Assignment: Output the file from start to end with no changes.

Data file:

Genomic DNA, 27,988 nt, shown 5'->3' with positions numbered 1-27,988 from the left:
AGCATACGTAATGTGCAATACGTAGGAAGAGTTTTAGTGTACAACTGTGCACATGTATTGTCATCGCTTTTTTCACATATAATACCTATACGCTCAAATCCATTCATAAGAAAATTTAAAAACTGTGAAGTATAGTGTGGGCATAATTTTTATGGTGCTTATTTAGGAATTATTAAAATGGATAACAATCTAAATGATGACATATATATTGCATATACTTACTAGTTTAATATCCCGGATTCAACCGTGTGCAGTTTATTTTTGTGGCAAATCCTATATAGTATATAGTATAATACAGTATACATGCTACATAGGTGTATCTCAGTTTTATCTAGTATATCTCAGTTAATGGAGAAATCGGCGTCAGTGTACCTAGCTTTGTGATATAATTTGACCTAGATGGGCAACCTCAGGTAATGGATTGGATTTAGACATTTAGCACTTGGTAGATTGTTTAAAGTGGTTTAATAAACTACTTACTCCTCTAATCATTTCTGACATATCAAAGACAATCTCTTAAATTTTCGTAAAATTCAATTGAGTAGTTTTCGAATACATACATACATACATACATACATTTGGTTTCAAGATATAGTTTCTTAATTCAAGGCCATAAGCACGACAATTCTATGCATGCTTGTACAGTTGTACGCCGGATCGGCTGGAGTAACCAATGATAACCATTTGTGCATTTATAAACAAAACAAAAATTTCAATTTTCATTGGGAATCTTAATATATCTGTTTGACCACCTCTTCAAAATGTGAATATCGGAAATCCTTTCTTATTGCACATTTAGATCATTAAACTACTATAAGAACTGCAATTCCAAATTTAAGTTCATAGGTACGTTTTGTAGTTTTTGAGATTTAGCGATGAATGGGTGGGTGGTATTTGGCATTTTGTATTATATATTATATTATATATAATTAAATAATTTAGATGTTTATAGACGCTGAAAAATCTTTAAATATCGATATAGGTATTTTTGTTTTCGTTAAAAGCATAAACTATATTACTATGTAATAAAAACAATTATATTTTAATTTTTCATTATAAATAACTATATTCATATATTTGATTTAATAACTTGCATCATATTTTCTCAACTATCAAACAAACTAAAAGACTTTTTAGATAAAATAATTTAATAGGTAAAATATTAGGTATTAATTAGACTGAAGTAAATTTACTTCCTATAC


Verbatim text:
Genomic DNA, 27,988 nt, shown 5'->3' with positions numbered 1-27,988 from the left:
AGCATACGTAATGTGCAATACGTAGGAAGAGTTTTAGTGTACAACTGTGCACATGTATTGTCATCGCTTTTTTCACATATAATACCTATACGCTCAAATCCATTCATAAGAAAATTTAAAAACTGTGAAGTATAGTGTGGGCATAATTTTTATGGTGCTTATTTAGGAATTATTAAAATGGATAACAATCTAAATGATGACATATATATTGCATATACTTACTAGTTTAATATCCCGGATTCAACCGTGTGCAGTTTATTTTTGTGGCAAATCCTATATAGTATATAGTATAATACAGTATACATGCTACATAGGTGTATCTCAGTTTTATCTAGTATATCTCAGTTAATGGAGAAATCGGCGTCAGTGTACCTAGCTTTGTGATATAATTTGACCTAGATGGGCAACCTCAGGTAATGGATTGGATTTAGACATTTAGCACTTGGTAGATTGTTTAAAGTGGTTTAATAAACTACTTACTCCTCTAATCATTTCTGACATATCAAAGACAATCTCTTAAATTTTCGTAAAATTCAATTGAGTAGTTTTCGAATACATACATACATACATACATACATTTGGTTTCAAGATATAGTTTCTTAATTCAAGGCCATAAGCACGACAATTCTATGCATGCTTGTACAGTTGTACGCCGGATCGGCTGGAGTAACCAATGATAACCATTTGTGCATTTATAAACAAAACAAAAATTTCAATTTTCATTGGGAATCTTAATATATCTGTTTGACCACCTCTTCAAAATGTGAATATCGGAAATCCTTTCTTATTGCACATTTAGATCATTAAACTACTATAAGAACTGCAATTCCAAATTTAAGTTCATAGGTACGTTTTGTAGTTTTTGAGATTTAGCGATGAATGGGTGGGTGGTATTTGGCATTTTGTATTATATATTATATTATATATAATTAAATAATTTAGATGTTTATAGACGCTGAAAAATCTTTAAATATCGATATAGGTATTTTTGTTTTCGTTAAAAGCATAAACTATATTACTATGTAATAAAAACAATTATATTTTAATTTTTCATTATAAATAACTATATTCATATATTTGATTTAATAACTTGCATCATATTTTCTCAACTATCAAACAAACTAAAAGACTTTTTAGATAAAATAATTTAATAGGTAAAATATTAGGTATTAATTAGACTGAAGTAAATTTACTTCCTATAC